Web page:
We would like to think of ourselves as rational and level headed. Yet when a car cuts us off on the freeway, we find ourselves wanting to get even. When our spouse does not acknowledge appreciation for all the things we do, or people at work just keep taking advantage of us, we want to retaliate.
There continues to be that child in us that wants revenge when life isn’t fair.
When anger is often our first response to events, it may be because there have been many times in our past when we have been angry and have not been allowed to express it in any way.
Perhaps we have been treated unfairly and our good intentions and sacrifices have been dismissed as nothing. Wounds from childhood run deep. While they may be buried in our sub-conscious, we continue to be influenced by them.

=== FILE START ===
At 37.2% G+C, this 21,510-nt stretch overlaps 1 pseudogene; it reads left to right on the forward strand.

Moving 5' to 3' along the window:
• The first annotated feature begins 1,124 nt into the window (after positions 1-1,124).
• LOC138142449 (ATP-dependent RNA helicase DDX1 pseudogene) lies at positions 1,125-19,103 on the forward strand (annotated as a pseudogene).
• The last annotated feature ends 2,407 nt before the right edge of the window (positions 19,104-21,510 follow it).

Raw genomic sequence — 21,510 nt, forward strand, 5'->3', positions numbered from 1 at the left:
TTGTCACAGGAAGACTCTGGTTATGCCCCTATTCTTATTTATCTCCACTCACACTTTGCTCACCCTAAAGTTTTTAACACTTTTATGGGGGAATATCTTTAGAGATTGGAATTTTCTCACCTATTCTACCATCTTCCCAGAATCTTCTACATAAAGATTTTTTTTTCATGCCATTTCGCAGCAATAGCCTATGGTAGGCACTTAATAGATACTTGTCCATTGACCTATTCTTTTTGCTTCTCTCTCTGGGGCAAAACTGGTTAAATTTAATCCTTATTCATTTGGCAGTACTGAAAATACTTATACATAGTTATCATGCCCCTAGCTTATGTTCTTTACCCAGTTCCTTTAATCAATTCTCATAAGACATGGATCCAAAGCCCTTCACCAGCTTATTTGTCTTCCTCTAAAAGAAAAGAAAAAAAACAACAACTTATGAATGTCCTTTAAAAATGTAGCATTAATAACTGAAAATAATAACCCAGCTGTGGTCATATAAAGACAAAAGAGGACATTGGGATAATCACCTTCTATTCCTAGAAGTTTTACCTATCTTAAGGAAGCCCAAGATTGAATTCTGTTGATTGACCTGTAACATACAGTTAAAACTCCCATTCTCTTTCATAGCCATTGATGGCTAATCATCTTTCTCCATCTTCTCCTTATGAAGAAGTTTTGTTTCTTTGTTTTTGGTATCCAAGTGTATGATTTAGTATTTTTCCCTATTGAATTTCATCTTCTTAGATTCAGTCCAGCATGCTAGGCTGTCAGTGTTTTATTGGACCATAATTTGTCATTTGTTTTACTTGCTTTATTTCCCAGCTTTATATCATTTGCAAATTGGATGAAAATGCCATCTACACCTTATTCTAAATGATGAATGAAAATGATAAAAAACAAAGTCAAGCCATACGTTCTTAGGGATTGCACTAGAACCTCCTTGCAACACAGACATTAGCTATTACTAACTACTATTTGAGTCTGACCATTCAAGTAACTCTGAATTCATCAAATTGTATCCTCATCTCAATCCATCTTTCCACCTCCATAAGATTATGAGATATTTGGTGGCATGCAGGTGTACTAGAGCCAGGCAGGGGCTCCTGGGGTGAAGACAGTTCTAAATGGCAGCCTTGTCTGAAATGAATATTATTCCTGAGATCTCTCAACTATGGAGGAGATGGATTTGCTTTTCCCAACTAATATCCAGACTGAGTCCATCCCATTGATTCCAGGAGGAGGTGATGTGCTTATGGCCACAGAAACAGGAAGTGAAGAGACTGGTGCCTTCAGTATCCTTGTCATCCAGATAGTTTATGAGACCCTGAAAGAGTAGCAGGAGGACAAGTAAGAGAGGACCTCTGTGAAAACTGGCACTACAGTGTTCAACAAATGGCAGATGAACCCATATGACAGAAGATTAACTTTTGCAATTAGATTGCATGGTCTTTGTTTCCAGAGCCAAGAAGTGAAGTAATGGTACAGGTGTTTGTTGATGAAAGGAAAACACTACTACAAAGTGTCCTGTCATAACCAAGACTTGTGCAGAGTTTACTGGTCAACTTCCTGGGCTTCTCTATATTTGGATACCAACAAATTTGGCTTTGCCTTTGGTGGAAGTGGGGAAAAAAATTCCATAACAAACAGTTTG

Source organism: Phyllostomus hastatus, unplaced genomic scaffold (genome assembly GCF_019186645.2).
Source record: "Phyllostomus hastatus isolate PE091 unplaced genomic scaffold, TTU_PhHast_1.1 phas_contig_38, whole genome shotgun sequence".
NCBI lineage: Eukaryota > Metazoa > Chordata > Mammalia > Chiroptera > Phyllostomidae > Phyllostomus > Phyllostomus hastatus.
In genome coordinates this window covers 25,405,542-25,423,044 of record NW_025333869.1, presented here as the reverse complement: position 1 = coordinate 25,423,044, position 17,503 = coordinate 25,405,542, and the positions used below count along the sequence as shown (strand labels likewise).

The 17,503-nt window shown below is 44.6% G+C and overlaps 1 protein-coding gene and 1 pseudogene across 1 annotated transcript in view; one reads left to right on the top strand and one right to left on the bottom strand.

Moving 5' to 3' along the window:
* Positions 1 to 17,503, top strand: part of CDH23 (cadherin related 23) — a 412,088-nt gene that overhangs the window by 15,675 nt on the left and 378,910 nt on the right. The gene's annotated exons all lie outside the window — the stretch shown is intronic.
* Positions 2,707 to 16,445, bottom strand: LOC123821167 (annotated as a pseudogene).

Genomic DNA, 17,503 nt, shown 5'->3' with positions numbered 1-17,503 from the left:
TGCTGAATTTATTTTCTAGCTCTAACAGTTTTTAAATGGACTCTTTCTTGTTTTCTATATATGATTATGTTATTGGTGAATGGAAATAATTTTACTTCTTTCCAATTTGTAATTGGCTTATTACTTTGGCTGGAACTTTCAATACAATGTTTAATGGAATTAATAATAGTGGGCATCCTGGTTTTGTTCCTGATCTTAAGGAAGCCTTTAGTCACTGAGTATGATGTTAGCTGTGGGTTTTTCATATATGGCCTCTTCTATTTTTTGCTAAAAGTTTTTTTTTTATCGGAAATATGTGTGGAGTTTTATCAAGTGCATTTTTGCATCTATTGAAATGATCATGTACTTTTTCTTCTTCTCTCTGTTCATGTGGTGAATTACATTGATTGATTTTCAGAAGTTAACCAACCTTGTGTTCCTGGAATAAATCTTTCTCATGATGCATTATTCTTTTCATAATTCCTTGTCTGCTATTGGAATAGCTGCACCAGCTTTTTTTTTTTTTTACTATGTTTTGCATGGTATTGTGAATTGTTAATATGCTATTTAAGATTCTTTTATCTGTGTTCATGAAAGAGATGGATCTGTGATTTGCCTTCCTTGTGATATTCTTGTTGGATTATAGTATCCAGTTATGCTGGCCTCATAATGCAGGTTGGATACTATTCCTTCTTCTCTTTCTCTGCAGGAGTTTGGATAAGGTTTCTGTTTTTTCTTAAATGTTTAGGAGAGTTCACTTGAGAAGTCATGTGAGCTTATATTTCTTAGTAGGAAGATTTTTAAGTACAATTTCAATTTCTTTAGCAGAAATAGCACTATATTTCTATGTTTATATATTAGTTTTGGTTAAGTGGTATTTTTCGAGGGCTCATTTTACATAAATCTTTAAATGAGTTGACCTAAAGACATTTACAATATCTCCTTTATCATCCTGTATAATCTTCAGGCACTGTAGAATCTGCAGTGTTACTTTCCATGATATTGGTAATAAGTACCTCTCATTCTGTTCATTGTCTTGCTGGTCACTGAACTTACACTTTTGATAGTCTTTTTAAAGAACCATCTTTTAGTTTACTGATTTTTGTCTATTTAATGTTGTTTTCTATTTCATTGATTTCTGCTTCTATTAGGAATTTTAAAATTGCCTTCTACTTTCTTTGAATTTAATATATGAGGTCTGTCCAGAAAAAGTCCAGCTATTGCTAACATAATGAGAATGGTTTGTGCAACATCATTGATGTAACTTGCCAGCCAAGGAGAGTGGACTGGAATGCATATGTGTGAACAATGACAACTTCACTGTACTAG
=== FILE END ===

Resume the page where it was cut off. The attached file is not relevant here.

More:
But we can make a choice to heal old wounds, let go of past anger and choose a different response. We do not need to be a victim of our past.
If you find you are feeling angry a lot of the time, ask yourself
• What were you told about anger when you were little?
• List the times in your past when your anger was not expressed or acknowledged
• Where is your anger directed: toward yourself, others, your parents, boss, your past, etc.
• When you feel angry, does the situation warrant that feeling?
Nowhere do we see anger more often than when we fall into a “victim role.” Being a victim takes away our personal power to make changes and choices. Only children are true victims.
Anger fuels resentment. Resentment becomes a “grievance story” that we rehearse and repeat over and over again. Grievance stories begin to dominate our life robbing us of joy, pleasure and peace. It gradually spreads out to an overlying attitude.
Even when we feel we have limited options we have the ability to choose our responses. Even when events make us feel angry, we do not have to keep that anger.
Marlene Anderson, MA, LMHC, NCC